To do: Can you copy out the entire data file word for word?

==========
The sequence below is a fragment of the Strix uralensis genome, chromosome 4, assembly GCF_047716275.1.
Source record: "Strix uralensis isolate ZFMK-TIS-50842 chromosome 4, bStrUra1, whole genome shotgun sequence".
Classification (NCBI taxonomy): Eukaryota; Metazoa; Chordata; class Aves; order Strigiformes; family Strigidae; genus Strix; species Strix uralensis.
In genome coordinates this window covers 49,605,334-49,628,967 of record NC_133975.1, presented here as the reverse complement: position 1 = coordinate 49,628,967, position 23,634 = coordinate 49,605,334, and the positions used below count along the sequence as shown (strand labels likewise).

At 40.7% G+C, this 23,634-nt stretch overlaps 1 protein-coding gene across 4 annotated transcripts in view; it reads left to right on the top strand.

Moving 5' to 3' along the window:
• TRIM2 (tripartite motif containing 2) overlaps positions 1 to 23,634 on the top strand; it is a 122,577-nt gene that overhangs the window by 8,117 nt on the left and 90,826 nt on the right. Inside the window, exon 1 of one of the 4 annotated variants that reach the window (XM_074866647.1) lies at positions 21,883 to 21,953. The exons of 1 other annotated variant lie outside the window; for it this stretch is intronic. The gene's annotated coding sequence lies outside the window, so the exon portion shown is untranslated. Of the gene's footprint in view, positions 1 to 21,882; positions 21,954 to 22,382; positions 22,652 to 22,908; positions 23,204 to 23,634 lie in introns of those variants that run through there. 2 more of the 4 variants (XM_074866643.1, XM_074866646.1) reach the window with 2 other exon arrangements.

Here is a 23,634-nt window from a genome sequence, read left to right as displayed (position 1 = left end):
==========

The sequence below is a fragment of the Strix uralensis genome, chromosome 4, assembly GCF_047716275.1.
Source record: "Strix uralensis isolate ZFMK-TIS-50842 chromosome 4, bStrUra1, whole genome shotgun sequence".
Classification (NCBI taxonomy): Eukaryota; Metazoa; Chordata; class Aves; order Strigiformes; family Strigidae; genus Strix; species Strix uralensis.
In genome coordinates this window covers 49,605,334-49,628,967 of record NC_133975.1, presented here as the reverse complement: position 1 = coordinate 49,628,967, position 23,634 = coordinate 49,605,334, and the positions used below count along the sequence as shown (strand labels likewise).

At 40.7% G+C, this 23,634-nt stretch overlaps 1 protein-coding gene across 4 annotated transcripts in view; it reads left to right on the top strand.

Moving 5' to 3' along the window:
• TRIM2 (tripartite motif containing 2) overlaps positions 1 to 23,634 on the top strand; it is a 122,577-nt gene that overhangs the window by 8,117 nt on the left and 90,826 nt on the right. Inside the window, exon 1 of one of the 4 annotated variants that reach the window (XM_074866647.1) lies at positions 21,883 to 21,953. The exons of 1 other annotated variant lie outside the window; for it this stretch is intronic. The gene's annotated coding sequence lies outside the window, so the exon portion shown is untranslated. Of the gene's footprint in view, positions 1 to 21,882; positions 21,954 to 22,382; positions 22,652 to 22,908; positions 23,204 to 23,634 lie in introns of those variants that run through there. 2 more of the 4 variants (XM_074866643.1, XM_074866646.1) reach the window with 2 other exon arrangements.

Here is a 23,634-nt window from a genome sequence, read left to right as displayed (position 1 = left end):